General Election 2017: Theresa May knows taking Bolton North East would help give her majority

Shortly after Parliament approved her motion for an early general election, Theresa May left London and took a helicopter to Bolton North-East.

Riding high on opinion polls that put her party more than 20 points ahead of Labour, she addressed cameras and the Conservative party faithful in Walmsley Parish Hall and issued her Brexit proclamation: “And that’s what this election is about: providing the strong and stable leadership this country needs to take Britain through Brexit and beyond.”

Why did she choose Bolton North-East?

One reason was to lend support in the neighbouring constituency of Bolton West seat where Conservative Chris Green is defending a majority of just 801.

But another was to target Bolton North-East itself and take it from Labour veteran David Crausby who won it last time with 43% of the vote and a majority of 4,377.

If the Conservatives can win seats like this one, Theresa May will secure the majority she desires in Parliament prior to negotiating Britain’s exit from the European Union.

And if Labour lose seats like Bolton North-East, then they are likely to lose out in many other parts of their traditional northern heartlands.

But a win for Crausby and a loss for Green would signal that the Conservatives had not performed as well as the Prime Minister expected. That could do serious damage to her as a leader. So Bolton North-East is one of those seats which managers of both main parties will be watching closely.

So who are the runners and riders?

David Crausby, Labour

First elected in the 1997 election that made Tony Blair Prime Minister, David Crausby represents the rise and triumph of Labour in the 1990s and the early 2000s: Daly and May would like to see him come to represent both its decline and its fall.

Crausby has been MP since that 1997 triumph. He has won five elections in total but his majority has slowly been slipping.

Campaigning on local issues and his track record, Crausby is sticking to the line he used in 2015: “I’m Bolton’s man in Westminster, not Westminster’s man in Bolton.” 

He points to his past record protecting the Bolton Maternity unit, securing funding to save the Octogon Theatre from going bust, promoting Bolton’s status by making sure the Magistrates’ court did not close and helping to secure Bolton’s Institute of Higher Education becoming a University in 2004.

Referring back to the years of Labour power – “There are so many health centres and Sure Start centres that just didn’t exist in Bolton before Labour’s investment” – his campaign calls for more investment in the NHS, social housing and transport.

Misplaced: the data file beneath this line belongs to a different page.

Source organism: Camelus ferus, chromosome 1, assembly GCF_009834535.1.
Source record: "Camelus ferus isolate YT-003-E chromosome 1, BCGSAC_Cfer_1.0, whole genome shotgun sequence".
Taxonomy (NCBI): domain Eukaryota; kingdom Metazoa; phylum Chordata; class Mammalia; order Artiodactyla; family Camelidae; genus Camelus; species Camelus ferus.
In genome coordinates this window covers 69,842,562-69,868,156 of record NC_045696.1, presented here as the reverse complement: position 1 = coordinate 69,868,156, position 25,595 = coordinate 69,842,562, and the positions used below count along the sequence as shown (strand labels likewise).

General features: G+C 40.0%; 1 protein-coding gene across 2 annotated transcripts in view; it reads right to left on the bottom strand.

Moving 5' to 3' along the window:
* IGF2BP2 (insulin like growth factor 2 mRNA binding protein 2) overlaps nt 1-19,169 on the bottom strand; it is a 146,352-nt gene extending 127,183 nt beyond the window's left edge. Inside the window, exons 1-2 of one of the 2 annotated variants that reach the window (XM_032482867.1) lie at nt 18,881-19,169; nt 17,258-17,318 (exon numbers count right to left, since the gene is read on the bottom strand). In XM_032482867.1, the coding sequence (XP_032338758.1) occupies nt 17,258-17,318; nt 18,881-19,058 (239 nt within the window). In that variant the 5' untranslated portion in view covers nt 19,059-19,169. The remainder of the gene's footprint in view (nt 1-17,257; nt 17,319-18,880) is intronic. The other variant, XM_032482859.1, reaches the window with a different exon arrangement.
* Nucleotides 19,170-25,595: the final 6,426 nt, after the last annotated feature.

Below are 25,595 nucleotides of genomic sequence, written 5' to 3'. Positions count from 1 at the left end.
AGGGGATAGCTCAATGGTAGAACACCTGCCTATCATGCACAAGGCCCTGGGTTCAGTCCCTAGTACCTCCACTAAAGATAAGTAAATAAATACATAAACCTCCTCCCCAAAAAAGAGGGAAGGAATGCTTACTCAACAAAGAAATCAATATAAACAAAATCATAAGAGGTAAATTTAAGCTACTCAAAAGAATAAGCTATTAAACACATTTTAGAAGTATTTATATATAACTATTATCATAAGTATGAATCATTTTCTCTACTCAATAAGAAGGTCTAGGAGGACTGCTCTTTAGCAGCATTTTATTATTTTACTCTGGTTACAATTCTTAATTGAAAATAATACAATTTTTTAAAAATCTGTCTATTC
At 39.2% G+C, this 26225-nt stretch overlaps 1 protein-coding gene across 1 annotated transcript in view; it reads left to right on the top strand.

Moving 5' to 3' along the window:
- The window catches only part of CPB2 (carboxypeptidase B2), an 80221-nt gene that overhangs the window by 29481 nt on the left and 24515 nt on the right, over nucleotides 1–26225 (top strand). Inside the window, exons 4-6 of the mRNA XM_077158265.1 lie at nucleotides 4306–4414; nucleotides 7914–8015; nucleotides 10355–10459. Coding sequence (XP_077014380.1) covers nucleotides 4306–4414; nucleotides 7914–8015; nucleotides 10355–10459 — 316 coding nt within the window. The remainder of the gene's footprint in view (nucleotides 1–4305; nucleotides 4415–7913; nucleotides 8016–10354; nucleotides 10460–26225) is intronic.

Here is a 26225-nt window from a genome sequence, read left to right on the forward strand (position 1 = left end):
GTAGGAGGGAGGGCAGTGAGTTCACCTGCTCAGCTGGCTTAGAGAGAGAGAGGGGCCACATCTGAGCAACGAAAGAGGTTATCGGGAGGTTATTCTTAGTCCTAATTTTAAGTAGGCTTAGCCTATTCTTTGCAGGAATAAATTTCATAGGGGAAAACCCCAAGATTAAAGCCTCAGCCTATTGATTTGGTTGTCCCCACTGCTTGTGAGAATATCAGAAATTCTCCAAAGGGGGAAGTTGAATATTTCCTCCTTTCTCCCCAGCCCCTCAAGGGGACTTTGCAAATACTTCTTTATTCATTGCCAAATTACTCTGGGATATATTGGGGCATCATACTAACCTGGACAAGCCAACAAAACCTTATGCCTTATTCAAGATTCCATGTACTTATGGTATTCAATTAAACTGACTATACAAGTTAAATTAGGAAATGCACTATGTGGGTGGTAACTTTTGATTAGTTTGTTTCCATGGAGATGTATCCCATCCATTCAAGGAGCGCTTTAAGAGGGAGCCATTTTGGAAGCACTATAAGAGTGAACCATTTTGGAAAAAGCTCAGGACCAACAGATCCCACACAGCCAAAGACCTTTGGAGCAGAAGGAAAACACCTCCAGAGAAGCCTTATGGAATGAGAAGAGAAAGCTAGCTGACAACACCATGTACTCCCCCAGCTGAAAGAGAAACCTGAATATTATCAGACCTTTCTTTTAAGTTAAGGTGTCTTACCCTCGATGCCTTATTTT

James Daly, Conservative

Though he campaigned here in 2015, James Daly is in some ways a surprise candidate. He was Conservative leader on the Bury council from February 2016 and only joined the campaign in May after Abi Kay, who was initially announced as Bolton North East candidate for this year’s election, stood down citing personal reasons.

Daly talks about building the Northern Powerhouse, bringing jobs here and improving infrastructure, healthcare and education but for him Brexit is paramount; as an MP he “ would be part of Theresa May’s team to get the best deal from Brexit for Bolton.”

Warren Fox, Liberal Democrats

The Liberal Democrats have tended to be a poor third in polling in Bolton North-East but they were punished for their association with the Coalition government and fell down to fourth position, securing less than 3% of the vote in 2015.

On Brexit Fox follows the Liberal Democrat position that a settlement on withdrawal from the European Union needs to be endorsed by a referendum and feels that Bolton is suffering from both local Labour dominance and national Conservative Leadership. Housing is a big issue as is local fear that implementing the Greater Manchester Spatial Framework will adversely affect the local greenbelt area.

He worries that neither of the two dominant parties have a realistic plan to deal with exiting the European Union and is concerned that their rivalry distorts local politics and leads to the neglect of local issues:  “Some areas of Bolton are within the top 7% most deprived areas in the country. Yet Conservative policy at a national level and Labour policy at a local level has failed to tackle this at all.

At a local Level the Conservatives have the same issue as Labour nationally. They’re extremely weak in opposition.”

Harry Lamb, UKIP

Harry Lamb of UKIP won over 8000 votes – almost a fifth of the total cast – in 2015 and would claim that Bolton’s vote by 58 to 42% to leave the EU last year was a sign of growing UKIP strength in the Bolton area.  

UKIP also won 20% of the votes cast in Council elections in 2016.

Harry Lamb and Bolton UKIP do not trust that the Prime Minister to deliver a sufficiently hard Brexit.

However, UKIP seems to have been in decline since the referendum and Nigel Farage’s resignation as leader. One of the key questions of this election is what will happen if the UKIP vote does not hold: will it dissipate or will it decamp en masse to the Conservatives?

Liz Spencer, The Green Party

The Green Party candidate Liz Spencer is running for the first time in Bolton North-East and she voices similar concerns to Warren Fox. For her, housing and funding for public services are the dominant issues.

She says:  “The primary focus of the campaign here is on the effect of years of cuts to public services and the ongoing threats to these.

“Housing needs are a concern right across the constituency whether that is in regard to outright homelessness, the lack of social housing, and the massive problems in the rented sector or the difficulty of house purchase.”

Main image courtesy of the BBC pool service, with thanks.

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